And the report authors called on the federal government to take corrective action against “local finance and governance systems [that] continue to allow for, and in many ways encourage, inequitable and inadequate funding systems.”
It would be helpful if Duncan would heed this advice and explain what kinds of corrective actions his administration is prepared to take. In the meantime, telling state and local officials “no excuse” is at least a good start.
A “No Excuse” We Can Believe In
The idea that elected state and local officials and top public school administrators should not be the ones most accountable for what’s happening in America’s system of education – and that primarily classroom teachers, the most underpaid people in the system, should – seems crazy on its face. But that nevertheless has been the case.
As a Texas school superintendent, John Kuhn, wrote at the site of edu-blogger Anthony Cody,”no excuse” school reformers contend, “Accountability is only for the teachers.” Reformers never join into any “visible or sustained pressure to address school funding, no pressure to address the inequity of resources or the unequal opportunity to learn.”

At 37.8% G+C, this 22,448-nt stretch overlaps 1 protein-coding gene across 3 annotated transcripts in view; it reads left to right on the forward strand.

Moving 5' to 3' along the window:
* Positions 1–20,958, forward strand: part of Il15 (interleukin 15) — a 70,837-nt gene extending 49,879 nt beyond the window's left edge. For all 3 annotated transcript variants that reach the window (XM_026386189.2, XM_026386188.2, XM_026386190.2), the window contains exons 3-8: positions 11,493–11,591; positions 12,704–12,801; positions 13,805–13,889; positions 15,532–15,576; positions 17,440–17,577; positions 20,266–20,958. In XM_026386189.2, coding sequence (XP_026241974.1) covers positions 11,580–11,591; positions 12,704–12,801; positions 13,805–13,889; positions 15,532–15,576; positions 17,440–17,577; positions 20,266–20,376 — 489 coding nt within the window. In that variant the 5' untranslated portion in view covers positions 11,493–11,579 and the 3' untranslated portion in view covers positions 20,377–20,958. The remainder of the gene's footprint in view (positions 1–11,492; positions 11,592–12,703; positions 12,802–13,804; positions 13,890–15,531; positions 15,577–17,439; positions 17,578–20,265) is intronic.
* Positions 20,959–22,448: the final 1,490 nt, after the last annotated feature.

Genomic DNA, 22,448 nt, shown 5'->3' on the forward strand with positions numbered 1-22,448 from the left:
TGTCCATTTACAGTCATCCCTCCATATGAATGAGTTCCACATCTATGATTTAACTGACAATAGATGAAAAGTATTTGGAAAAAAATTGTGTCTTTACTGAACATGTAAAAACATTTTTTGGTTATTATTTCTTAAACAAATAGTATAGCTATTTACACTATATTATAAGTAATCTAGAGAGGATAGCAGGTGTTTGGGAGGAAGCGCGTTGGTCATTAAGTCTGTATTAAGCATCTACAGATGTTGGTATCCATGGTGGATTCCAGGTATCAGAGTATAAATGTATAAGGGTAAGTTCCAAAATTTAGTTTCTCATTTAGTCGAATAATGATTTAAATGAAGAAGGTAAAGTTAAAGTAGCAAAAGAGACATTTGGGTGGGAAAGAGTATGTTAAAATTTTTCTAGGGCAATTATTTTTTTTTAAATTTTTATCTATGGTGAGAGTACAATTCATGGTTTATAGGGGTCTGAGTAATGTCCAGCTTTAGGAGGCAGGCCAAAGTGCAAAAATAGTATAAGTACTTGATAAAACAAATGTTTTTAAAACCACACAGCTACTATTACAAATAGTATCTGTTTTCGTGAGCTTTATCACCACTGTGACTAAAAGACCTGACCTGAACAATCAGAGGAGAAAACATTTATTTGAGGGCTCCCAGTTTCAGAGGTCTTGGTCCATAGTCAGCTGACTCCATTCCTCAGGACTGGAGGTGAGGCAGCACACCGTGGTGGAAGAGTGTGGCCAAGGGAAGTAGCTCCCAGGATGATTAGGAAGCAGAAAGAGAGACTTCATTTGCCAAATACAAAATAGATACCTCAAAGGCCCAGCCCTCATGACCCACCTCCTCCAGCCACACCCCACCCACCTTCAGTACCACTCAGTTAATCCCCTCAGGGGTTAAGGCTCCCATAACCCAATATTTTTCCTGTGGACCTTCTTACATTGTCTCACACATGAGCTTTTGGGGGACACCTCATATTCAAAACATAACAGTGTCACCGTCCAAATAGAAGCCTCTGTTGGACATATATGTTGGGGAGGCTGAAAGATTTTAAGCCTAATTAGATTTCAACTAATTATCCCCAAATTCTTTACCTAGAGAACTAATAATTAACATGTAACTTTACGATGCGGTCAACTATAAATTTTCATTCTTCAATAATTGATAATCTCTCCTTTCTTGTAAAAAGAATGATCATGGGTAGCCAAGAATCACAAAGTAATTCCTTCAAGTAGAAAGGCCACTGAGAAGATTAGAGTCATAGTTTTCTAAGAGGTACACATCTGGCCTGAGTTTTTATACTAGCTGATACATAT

Duncan’s more honest use of “no excuse” changes that.
In his statement to the Pennsylvania officials overseeing the Philadelphia mess, Duncan urged, “We must invest in public education, not abandon it.”
So yes, “No excuse.”
When valued neighborhood schools are shuttered with no more justification than a press release, there’s no excuse.
When public school administrators are forced to cut learning opportunities that keep students safe, healthy, engaged, and supported. No excuse.
When teachers and parents have to speak out to prevent larger and larger class sizes…
When students walk out of school because their favorite subjects and teachers are cut…
When whole communities have to turn out into the streets to protest the plundering of the common good…
No excuse. No excuse. No excuse!